Tehran is to host its first International Sculpture Symposium in February and March 2007—despite the religious sensitivities that surround the art form.
The event is organised by the Tehran Municipality’s Cultural Art Organisation, with the support of the city’s mayor, Mohammad Bagher Ghalibaf. It is the first stage in a commissioning programme to support and showcase local artists and promote Tehran as “an art-appreciating city”.
Artists are invited to create sculptures on three central themes: science, art and spirituality, and must submit their designs to a panel by 21 November. The panel includes Iranian artists of international repute, such as sculptor Parviz Tanavoli and film director Abbas Kiarostami, as well as professors from the city’s art schools. Five Iranian and 15 foreign artists will be chosen, and each will receive $3,000.
Eight more prizes ranging from $4,000 to $70,000 will be awarded in March 2007 following the symposium. Any works created will be owned by the Tehran municipality, which will pay for production costs.
For centuries, sculpture has been banned in Iran due to religious prohibitions on the representation of figures. At the last Sculpture Biennale organised by the Tehran Museum of Contemporary Art 12 years ago, the euphemism “volume-work” was used and sculptures were vetted before display. “The issue is very sensitive and controversial,” admits Solmaz Laraghi, secretary for the proposed symposium and an artist. “We are forced to work within the guidelines set down by an ideological government, but I hope the event will be successful nonetheless.”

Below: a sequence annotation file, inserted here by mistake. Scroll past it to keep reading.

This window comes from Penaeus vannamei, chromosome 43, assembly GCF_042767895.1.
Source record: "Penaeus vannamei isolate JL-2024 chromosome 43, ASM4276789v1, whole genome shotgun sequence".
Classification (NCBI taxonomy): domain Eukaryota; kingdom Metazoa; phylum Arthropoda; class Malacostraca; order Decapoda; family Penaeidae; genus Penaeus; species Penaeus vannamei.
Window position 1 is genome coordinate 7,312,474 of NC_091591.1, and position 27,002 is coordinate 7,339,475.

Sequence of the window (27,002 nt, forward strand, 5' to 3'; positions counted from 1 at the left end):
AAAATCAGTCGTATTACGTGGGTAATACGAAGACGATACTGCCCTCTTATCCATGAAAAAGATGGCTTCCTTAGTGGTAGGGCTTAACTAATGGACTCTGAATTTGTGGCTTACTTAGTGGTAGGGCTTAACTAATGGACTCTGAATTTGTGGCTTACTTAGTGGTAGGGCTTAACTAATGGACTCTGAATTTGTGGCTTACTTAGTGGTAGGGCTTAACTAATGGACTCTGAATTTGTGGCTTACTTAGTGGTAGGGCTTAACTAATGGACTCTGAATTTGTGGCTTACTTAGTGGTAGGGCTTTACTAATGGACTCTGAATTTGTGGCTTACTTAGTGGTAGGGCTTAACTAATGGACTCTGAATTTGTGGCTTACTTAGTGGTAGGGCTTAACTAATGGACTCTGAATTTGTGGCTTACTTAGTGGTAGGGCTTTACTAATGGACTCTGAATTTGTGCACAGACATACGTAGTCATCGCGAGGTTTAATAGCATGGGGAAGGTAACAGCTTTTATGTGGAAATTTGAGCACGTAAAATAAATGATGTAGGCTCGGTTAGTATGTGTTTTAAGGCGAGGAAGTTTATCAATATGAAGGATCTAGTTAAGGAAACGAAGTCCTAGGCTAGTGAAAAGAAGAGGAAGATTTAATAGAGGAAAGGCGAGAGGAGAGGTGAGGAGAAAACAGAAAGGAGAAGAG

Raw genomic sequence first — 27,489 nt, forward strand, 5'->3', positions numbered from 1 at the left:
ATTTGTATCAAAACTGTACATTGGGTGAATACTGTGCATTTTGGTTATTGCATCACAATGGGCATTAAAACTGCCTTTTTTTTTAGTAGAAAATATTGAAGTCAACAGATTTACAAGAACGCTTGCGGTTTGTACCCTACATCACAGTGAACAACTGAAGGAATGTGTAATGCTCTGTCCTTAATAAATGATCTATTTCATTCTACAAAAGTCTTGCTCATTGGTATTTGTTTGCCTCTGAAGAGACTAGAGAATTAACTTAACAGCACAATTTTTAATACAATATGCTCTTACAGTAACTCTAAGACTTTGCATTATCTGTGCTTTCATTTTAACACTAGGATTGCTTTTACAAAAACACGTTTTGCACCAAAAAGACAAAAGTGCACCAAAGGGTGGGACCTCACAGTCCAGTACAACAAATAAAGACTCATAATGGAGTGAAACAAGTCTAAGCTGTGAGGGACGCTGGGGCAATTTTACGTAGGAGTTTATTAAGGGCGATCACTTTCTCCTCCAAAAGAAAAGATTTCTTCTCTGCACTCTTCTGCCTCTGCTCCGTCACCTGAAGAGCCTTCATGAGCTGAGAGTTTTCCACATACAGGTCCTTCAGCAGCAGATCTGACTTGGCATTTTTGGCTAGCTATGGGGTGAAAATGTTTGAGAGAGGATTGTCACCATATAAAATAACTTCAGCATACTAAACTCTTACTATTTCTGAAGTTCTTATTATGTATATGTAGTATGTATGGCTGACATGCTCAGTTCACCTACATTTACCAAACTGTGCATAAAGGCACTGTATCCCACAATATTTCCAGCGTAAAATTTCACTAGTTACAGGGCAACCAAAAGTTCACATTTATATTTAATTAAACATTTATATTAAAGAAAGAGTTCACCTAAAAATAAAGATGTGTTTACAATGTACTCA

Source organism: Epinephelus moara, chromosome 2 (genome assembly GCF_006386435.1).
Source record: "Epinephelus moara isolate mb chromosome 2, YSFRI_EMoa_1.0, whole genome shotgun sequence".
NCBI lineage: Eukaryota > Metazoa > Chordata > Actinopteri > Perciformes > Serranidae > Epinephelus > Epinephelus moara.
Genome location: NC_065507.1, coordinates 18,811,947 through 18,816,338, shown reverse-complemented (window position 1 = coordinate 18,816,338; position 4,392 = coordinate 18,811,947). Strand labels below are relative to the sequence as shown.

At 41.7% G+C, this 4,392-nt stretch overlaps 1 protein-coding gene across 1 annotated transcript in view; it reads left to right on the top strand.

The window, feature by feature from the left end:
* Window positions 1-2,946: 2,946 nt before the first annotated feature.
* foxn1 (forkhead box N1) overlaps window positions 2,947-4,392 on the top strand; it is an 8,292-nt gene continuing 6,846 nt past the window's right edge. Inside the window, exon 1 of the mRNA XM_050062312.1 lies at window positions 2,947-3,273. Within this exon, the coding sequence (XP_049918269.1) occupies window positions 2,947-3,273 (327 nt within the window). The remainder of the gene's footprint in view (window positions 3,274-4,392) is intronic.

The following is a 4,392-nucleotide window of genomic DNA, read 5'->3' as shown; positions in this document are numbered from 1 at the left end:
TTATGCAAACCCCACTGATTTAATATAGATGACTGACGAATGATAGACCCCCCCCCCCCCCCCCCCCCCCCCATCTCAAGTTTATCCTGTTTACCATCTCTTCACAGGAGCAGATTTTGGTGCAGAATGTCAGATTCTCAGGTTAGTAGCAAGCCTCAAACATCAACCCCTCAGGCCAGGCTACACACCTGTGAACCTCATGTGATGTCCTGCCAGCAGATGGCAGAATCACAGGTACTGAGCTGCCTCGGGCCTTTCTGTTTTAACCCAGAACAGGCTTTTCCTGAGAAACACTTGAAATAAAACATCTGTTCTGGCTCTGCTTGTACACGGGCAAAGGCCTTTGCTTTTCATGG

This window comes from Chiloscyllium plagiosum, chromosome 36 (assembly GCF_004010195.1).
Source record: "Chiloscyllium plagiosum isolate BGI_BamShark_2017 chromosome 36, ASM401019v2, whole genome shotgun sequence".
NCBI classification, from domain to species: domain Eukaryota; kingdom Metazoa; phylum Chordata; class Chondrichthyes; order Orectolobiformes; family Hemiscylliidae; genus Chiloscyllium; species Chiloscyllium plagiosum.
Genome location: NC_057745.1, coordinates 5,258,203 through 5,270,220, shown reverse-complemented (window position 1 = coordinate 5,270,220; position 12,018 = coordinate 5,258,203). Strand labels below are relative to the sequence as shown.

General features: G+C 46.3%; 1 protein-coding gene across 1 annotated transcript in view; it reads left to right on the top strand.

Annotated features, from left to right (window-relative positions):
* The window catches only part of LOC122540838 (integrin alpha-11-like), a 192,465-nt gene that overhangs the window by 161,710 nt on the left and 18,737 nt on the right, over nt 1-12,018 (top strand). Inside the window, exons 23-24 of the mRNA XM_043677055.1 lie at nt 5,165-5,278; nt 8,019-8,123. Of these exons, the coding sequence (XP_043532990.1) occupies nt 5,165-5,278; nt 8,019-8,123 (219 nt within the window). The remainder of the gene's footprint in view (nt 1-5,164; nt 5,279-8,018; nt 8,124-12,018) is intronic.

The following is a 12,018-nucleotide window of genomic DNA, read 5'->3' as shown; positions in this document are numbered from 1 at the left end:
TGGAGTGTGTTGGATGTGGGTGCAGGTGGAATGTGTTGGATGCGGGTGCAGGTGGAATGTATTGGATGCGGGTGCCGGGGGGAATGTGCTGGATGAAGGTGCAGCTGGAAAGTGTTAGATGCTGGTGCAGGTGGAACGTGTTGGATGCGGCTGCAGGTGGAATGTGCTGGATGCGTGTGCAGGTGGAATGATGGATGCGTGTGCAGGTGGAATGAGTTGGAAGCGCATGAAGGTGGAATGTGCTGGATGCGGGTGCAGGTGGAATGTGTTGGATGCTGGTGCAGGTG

“My feeling is that this project has political backing from the moderately conservative mayor’s office,” says Dr Alireza Sami Azar, former director of the city’s Museum of Contemporary Art and now an art history professor at Tehran’s University of the Arts. “Mr Ghalibaf was head of the Tehran police under the government of former President Khatami and faces local council elections in a few months time, so it’s possible that by not putting any obstacles in the way of this project, he is seeking the support of the art community,” he said.
Originally appeared in The Art Newspaper as 'Tehran to commission sculptures'